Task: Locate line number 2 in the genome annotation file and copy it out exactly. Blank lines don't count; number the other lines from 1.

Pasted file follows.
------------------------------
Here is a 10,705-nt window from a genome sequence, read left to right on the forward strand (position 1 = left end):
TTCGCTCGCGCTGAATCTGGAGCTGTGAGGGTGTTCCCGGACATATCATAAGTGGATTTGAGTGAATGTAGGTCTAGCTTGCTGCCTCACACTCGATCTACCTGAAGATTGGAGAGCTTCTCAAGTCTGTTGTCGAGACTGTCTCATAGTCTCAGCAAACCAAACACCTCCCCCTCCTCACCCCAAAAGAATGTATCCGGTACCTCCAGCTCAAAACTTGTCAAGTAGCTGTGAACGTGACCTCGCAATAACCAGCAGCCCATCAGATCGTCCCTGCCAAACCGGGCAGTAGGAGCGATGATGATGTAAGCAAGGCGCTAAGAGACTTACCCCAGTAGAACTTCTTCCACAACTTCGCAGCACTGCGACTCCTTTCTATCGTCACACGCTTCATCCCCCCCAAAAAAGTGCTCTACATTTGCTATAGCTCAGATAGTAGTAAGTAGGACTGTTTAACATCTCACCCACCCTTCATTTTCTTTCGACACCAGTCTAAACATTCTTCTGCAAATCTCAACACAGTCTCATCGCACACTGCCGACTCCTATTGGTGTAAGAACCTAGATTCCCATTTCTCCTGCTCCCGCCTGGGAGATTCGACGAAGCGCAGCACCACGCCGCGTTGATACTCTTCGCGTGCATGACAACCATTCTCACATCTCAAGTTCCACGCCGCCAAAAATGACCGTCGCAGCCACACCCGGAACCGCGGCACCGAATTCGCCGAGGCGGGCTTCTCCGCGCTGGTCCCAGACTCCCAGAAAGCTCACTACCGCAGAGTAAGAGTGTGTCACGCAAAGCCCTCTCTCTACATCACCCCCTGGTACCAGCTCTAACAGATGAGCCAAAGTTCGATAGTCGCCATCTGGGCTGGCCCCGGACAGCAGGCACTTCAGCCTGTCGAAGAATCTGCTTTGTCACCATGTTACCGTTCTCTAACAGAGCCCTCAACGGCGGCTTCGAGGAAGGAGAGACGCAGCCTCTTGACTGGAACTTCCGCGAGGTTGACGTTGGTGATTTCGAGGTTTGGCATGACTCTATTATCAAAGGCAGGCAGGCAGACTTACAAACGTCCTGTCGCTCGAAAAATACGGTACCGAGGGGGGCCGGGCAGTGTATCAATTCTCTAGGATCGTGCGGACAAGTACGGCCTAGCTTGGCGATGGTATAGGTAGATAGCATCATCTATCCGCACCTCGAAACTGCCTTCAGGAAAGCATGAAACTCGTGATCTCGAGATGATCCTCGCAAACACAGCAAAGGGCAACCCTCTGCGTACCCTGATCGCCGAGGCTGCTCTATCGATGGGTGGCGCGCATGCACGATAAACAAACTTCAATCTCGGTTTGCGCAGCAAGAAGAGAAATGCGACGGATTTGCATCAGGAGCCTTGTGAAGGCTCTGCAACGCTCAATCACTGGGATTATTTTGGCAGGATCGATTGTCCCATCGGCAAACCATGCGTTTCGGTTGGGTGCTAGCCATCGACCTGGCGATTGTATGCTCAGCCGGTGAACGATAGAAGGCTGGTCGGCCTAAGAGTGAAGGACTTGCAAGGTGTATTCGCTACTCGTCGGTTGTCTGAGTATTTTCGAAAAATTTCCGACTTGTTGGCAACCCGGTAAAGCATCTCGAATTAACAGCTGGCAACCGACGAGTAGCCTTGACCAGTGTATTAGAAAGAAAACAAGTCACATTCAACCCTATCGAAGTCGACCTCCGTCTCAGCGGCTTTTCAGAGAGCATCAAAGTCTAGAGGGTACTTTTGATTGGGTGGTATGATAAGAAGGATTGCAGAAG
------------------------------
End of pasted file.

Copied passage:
TTCGCTCGCGCTGAATCTGGAGCTGTGAGGGTGTTCCCGGACATATCATAAGTGGATTTGAGTGAATGTAGGTCTAGCTTGCTGCCTCACACTCGATCTACCTGAAGATTGGAGAGCTTCTCAAGTCTGTTGTCGAGACTGTCTCATAGTCTCAGCAAACCAAACACCTCCCCCTCCTCACCCCAAAAGAATGTATCCGGTACCTCCAGCTCAAAACTTGTCAAGTAGCTGTGAACGTGACCTCGCAATAACCAGCAGCCCATCAGATCGTCCCTGCCAAACCGGGCAGTAGGAGCGATGATGATGTAAGCAAGGCGCTAAGAGACTTACCCCAGTAGAACTTCTTCCACAACTTCGCAGCACTGCGACTCCTTTCTATCGTCACACGCTTCATCCCCCCCAAAAAAGTGCTCTACATTTGCTATAGCTCAGATAGTAGTAAGTAGGACTGTTTAACATCTCACCCACCCTTCATTTTCTTTCGACACCAGTCTAAACATTCTTCTGCAAATCTCAACACAGTCTCATCGCACACTGCCGACTCCTATTGGTGTAAGAACCTAGATTCCCATTTCTCCTGCTCCCGCCTGGGAGATTCGACGAAGCGCAGCACCACGCCGCGTTGATACTCTTCGCGTGCATGACAACCATTCTCACATCTCAAGTTCCACGCCGCCAAAAATGACCGTCGCAGCCACACCCGGAACCGCGGCACCGAATTCGCCGAGGCGGGCTTCTCCGCGCTGGTCCCAGACTCCCAGAAAGCTCACTACCGCAGAGTAAGAGTGTGTCACGCAAAGCCCTCTCTCTACATCACCCCCTGGTACCAGCTCTAACAGATGAGCCAAAGTTCGATAGTCGCCATCTGGGCTGGCCCCGGACAGCAGGCACTTCAGCCTGTCGAAGAATCTGCTTTGTCACCATGTTACCGTTCTCTAACAGAGCCCTCAACGGCGGCTTCGAGGAAGGAGAGACGCAGCCTCTTGACTGGAACTTCCGCGAGGTTGACGTTGGTGATTTCGAGGTTTGGCATGACTCTATTATCAAAGGCAGGCAGGCAGACTTACAAACGTCCTGTCGCTCGAAAAATACGGTACCGAGGGGGGCCGGGCAGTGTATCAATTCTCTAGGATCGTGCGGACAAGTACGGCCTAGCTTGGCGATGGTATAGGTAGATAGCATCATCTATCCGCACCTCGAAACTGCCTTCAGGAAAGCATGAAACTCGTGATCTCGAGATGATCCTCGCAAACACAGCAAAGGGCAACCCTCTGCGTACCCTGATCGCCGAGGCTGCTCTATCGATGGGTGGCGCGCATGCACGATAAACAAACTTCAATCTCGGTTTGCGCAGCAAGAAGAGAAATGCGACGGATTTGCATCAGGAGCCTTGTGAAGGCTCTGCAACGCTCAATCACTGGGATTATTTTGGCAGGATCGATTGTCCCATCGGCAAACCATGCGTTTCGGTTGGGTGCTAGCCATCGACCTGGCGATTGTATGCTCAGCCGGTGAACGATAGAAGGCTGGTCGGCCTAAGAGTGAAGGACTTGCAAGGTGTATTCGCTACTCGTCGGTTGTCTGAGTATTTTCGAAAAATTTCCGACTTGTTGGCAACCCGGTAAAGCATCTCGAATTAACAGCTGGCAACCGACGAGTAGCCTTGACCAGTGTATTAGAAAGAAAACAAGTCACATTCAACCCTATCGAAGTCGACCTCCGTCTCAGCGGCTTTTCAGAGAGCATCAAAGTCTAGAGGGTACTTTTGATTGGGTGGTATGATAAGAAGGATTGCAGAAG